Sludge Reservoirs

FACT Sheets

Fact Sheet Faecal Sludge Metal Reservoir

Fact Sheet Faecal Sludge Reservoir Bladder

ESP Phase 2 Work


As an outcome of the work done in ESP Phase 1 and experiences in several emergency responses, the need to have a reservoir specifically designed to store faecal sludge has been repeatedly identified. Reservoirs currently available on the market are not always suitable for sludge storage, as sludge from pit latrines is often mixed with different kinds of solids such as stones, leaves bottles etc. Previous experiences with sludge in commonly used reservoirs showed that outlets are easily blocked, reservoirs are difficult to clean and solids in the reservoirs can easily damage the liner. While work was also carried out to identify options to reduce the amount of solids entering a reservoir (see Sludge Screen), development of reservoirs that, amongst other criteria, are strong, puncture resistant, easy to transport and construct, easy to clean and control odours and insects remained a gap that needed to be addressed.

Work carried out in Phase 2

The Netherlands Red Cross established design criteria for sludge tanks after consultation with a number of experts and a literature review. Important criteria included:

  • smell and insect control,
  • durability and puncture resistance of material,
  • possibility to transport (by air),
  • ease of and access for cleaning
  • ease and speed of set up,
  • and large outlet to prevent blockages.

An international market study was conducted with several international suppliers of reservoirs and suppliers known to the emergency world contacted to discuss design criteria for the sludge reservoir. The study included a small research in advantages and disadvantages of the different liner materials. Suppliers were then invited to come forward with ideas and proposals. The results were then shared and evaluated with the assistance of an external consultant and innovator in the sanitation sector. 

Rather than simply select one option, a design workshop with a few selected suppliers was organised to discuss the requirements, proposed design and possible innovations. After that workshop a small selection of equipment was purchased for testing in Malawi. The trial tested a one metal reservoir and one sludge bladder.  The reservoirs were tested in conjunction with the sludge screen. The field trial was conducted by WASTE in Malawi using real faecal sludge.

Two different sludge reservoirs were developed and tested in Malawi. One of the reservoirs was similar to the well known Oxfam tank, but, amongst other differences, this tank has an outlet at the bottom of the tank.  The other reservoir tested was similar to a common bladder.  The sludge bladder is made of a material that is selected on the bases of durability, flexibility and resistance against tearing and punctures. To prevent the inlet or outlet to get blocked, a 6-inch outlet was fitted, while a 500mm manhole opening was fitted on the top of the bladder to facilitate cleaning.  Sleeves were fitted for easy handling and support emptying and cleaning. One outlet was fitted on the corner of the bladder so remaining liquids can more easily be drained from the bladder. The bladder was delivered in a small size (5m3) for testing purposes. The product was tested in Malawi by WASTE Foundation and WES.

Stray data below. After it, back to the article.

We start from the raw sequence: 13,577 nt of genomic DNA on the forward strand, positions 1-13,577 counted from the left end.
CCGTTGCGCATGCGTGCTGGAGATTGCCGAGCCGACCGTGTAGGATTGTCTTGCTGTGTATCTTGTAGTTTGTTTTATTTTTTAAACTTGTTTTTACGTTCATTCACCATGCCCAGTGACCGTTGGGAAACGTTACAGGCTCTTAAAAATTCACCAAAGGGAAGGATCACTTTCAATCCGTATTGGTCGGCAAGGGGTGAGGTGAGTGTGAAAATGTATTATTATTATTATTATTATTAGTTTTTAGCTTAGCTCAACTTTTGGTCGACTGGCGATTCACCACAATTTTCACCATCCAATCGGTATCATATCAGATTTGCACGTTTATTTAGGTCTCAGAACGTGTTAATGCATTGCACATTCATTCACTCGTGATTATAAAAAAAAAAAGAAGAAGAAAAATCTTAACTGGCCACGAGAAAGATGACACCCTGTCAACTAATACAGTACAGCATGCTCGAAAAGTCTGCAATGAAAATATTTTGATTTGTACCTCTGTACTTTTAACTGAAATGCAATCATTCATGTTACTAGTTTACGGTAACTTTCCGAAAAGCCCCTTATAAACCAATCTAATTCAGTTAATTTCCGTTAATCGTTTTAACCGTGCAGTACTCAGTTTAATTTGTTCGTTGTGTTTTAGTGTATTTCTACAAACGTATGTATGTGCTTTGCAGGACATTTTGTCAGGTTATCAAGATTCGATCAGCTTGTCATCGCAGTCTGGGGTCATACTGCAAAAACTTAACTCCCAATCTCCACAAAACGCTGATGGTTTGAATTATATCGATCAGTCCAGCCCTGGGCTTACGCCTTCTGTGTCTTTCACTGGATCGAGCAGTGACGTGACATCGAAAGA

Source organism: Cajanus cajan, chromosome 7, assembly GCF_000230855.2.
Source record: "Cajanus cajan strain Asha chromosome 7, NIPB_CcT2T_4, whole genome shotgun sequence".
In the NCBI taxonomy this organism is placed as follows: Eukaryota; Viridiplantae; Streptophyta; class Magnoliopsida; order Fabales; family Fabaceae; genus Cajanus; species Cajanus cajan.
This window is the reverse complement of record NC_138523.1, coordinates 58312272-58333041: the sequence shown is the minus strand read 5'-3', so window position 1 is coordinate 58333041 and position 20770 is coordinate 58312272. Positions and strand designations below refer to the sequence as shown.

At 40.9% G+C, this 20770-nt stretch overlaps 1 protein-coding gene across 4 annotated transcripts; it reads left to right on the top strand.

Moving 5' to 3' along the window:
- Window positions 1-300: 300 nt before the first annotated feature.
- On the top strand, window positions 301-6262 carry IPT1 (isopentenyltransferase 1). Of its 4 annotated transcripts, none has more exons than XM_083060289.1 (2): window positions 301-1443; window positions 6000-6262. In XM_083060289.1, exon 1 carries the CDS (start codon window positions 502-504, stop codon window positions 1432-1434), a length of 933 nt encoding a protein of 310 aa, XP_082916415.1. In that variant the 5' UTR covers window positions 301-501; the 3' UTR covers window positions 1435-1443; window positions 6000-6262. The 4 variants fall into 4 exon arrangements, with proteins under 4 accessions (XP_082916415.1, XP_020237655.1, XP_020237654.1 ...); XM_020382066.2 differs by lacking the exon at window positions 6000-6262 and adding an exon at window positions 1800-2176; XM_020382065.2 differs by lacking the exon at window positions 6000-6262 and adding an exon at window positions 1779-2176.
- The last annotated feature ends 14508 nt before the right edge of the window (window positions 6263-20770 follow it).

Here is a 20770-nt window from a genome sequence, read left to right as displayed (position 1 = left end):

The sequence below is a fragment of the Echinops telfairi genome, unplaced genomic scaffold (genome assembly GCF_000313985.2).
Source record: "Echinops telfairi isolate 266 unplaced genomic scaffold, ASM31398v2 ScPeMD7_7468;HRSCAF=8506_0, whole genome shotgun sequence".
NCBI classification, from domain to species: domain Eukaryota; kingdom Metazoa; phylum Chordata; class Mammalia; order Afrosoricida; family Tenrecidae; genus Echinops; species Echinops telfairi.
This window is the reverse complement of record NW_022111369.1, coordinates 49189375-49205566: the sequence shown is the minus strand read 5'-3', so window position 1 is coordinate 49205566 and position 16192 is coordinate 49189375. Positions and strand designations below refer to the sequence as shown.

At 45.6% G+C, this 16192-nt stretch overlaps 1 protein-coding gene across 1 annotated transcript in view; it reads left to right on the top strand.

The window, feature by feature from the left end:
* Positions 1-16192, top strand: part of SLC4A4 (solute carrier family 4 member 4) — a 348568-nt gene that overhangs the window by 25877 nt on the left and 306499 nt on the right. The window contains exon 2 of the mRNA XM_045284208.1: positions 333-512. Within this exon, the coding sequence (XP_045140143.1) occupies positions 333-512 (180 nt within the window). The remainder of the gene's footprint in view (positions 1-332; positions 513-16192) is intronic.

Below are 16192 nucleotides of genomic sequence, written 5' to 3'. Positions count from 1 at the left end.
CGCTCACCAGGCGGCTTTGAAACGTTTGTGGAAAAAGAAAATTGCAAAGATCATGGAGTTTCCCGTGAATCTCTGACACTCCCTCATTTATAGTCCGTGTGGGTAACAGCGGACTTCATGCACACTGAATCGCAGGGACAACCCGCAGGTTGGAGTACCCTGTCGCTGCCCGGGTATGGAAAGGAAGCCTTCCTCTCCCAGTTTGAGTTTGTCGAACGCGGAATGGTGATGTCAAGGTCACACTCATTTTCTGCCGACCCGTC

Bladders do have the advantage to be easily transportable and quick and easy to set up, but they are difficult to clean and vulnerable for leakages. When solids are entering the bladder they can be extremely difficult to get out and increasing the risk of punctures during transport.  The large 6 inch opening of the bladder worked well with the sludge used. No blockages were observed during the testing. The manhole is useful for cleaning of the bladder before transport or packing.  The bladder is easy to transport and set up, so has the capacity to be deployed rapidly. It is easy to fill and empty with the correct couplings. As the bladder is a closed reservoir even if the sludge stays for a long period in the bladder, there was no offensive smell or attraction of insects. The bladder is vulnerable to damages due to vandalism or during transport and must therefore be carefully overseen and monitored. The bladder must be placed in a flat terrain without stones or sharp objects that can damage it.  Small leakages or damages are easy to fix with a repair kit or superglue. Sleeves are useful to manually drain remaining sludge or liquid towards outlet.


Outlet of tank                                                                Top view of roofing


First level of metal sheets filled with sand             Liner after use

As the corrugated steel tank was delivered without a manual, the initial installation was slightly difficult.  After understanding the principles of the construction and the labelling of the metal sheets, construction was easy and can be completed within a day by a team of 4 to 6 people.  Dismantling and reinstallation is possible, but the reservoir is most suitable for longer use in one location. No problems with the liners and roof were observed during the testing.  The metal roof was not used during the test. The roof did close well enough to prevent smell and prevent easy access by flies. The 160mm bottom outlet did function well which does facilitate safe and easy cleaning. A mesh to protect the outlet was not delivered as discussed with the supplier, but it is advisable to add this option and install a bottom wall outlet as backup to prevent the outlet from getting blocked.

Next steps.

It is envisioned that WASTE will be able to use both reservoirs over a longer period in its programming in Malawi, so more results on the durability of the reservoirs will be known. Results will continue to be shared with the sector.